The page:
HM Land Registry is aiming to achieve comprehensive registration by 2030. If you want to register your own property, there is currently a 25% discount for voluntary first registrations.

20 comments

  1. Comment by David Williams posted on

    A good starting point might be the 1910 Finance Act records:
    http://www.nationalarchives.gov.uk/help-with-your-research/research-guides/valuation-office-survey-land-value-ownership-1910-1915/

    This is especially useful if you can use the information in conjunction with the Yorkshire and Middlesex deeds registries.

    Reply
    • Replies to David Williams>

      Comment by Nick Arculus posted on

      In the Isle of Man we start with the 1867 Woods Atlas, a gazetteer of all land owners at that date (for Tax purposes). It is similar to the "England and Wales (Exclusive of the Metropolis) Return of Owners of Land 1873" which recorded all owners of more than 1 acres in E&W.

      Reply
  2. Comment by Mel Catchpole posted on

    Hi there..

    I find the above very informative, BUT, What is the position with un-adopted no through roads that searches have been made on and no owner found. can the houses in the road make a claim for ownership of the land if it has been maintaining it for a period of years??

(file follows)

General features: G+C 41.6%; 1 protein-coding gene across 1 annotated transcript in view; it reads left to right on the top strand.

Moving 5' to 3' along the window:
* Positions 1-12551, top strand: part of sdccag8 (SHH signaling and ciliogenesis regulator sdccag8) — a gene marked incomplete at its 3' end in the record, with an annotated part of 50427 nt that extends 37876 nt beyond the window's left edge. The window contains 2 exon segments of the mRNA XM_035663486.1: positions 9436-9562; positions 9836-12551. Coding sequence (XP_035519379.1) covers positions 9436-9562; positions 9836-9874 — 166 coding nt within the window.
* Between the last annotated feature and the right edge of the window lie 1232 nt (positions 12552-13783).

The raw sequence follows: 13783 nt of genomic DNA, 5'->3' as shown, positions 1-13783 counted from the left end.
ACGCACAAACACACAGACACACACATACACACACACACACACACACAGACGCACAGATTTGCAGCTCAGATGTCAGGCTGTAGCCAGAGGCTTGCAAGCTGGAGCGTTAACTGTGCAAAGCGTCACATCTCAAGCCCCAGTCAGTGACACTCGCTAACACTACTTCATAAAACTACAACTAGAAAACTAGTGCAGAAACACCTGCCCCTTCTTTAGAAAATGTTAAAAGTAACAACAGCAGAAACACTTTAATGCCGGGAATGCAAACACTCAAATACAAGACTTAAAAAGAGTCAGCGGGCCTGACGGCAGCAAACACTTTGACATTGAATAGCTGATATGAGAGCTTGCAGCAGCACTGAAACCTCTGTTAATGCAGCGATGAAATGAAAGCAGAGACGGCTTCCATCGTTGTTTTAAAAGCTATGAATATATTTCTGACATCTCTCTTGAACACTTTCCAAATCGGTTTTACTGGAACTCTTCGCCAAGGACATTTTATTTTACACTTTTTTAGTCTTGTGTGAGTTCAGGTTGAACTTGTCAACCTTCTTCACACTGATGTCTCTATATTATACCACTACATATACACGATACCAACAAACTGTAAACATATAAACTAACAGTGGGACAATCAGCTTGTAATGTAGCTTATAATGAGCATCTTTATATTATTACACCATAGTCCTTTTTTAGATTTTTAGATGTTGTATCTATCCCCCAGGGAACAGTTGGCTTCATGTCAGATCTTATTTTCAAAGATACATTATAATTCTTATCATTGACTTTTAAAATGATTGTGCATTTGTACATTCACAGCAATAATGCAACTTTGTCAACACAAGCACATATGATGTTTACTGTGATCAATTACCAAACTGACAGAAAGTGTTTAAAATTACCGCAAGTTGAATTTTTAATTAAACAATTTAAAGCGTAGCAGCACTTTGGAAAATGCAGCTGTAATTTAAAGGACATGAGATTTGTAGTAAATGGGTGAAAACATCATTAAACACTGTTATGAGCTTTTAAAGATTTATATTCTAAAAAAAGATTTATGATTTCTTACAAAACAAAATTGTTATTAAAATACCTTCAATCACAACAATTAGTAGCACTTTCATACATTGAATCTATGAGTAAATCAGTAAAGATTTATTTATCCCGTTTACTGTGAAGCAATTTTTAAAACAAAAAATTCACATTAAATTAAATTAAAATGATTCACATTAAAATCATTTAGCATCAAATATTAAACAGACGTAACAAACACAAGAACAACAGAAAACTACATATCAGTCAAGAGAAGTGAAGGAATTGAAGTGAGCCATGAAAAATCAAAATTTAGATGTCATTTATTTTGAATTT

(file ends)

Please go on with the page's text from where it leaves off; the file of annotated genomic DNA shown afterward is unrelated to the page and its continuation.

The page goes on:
Reply
    • Replies to Mel Catchpole>

      Comment by AdamH posted on

      Mel - land is land so an unadopted road will still have a legal owner. Registering a claim of ownership of unregistered land is covered by our Practice Guide 5 https://www.gov.uk/government/publications/adverse-possession-of-1-unregistered-land-and-2-registered-land
      If you or you and your neighbours were looking at claiming the land then I would strongly recommend seeking legal advice

      Reply
      • Replies to AdamH>

        Comment by Lily H posted on

        Adam - we are in a similar position to Mel and I have read the guidelines from your link but wanted to clarify whether a squatter needed to have 'exclusive' use of the land to apply to claim possession of it?
        We live along a private unadopted lane and our Land Registry title shows that our property owns a large section of the lane but the first section from the highway to our section does not appear to be registered to anyone as I have checked the Land Registry titles of the other two properties that bounder the lane. We have exclusively maintained and resurfaced the whole lane for the past 14 years but have now encountered issues with a tenant parking along the 'unregistered' section in a building that does not even front onto this lane - he is blocking access to emergency vehicles to our property and the others. We would like to formally be registered as proprietors of this section of lane so that we can install some posts or something similar. Thanks

        Reply
        • Replies to Lily H>

          Comment by AdamH posted on

          lily H - our PGs 4 and 5 explain the 'essentials' as we see them and will help here. https://www.gov.uk/topic/land-registration/practice-guides
          The law is very complex so it is important to get legal advice before taking any action whether to claim the land or a right or do works etc

          Reply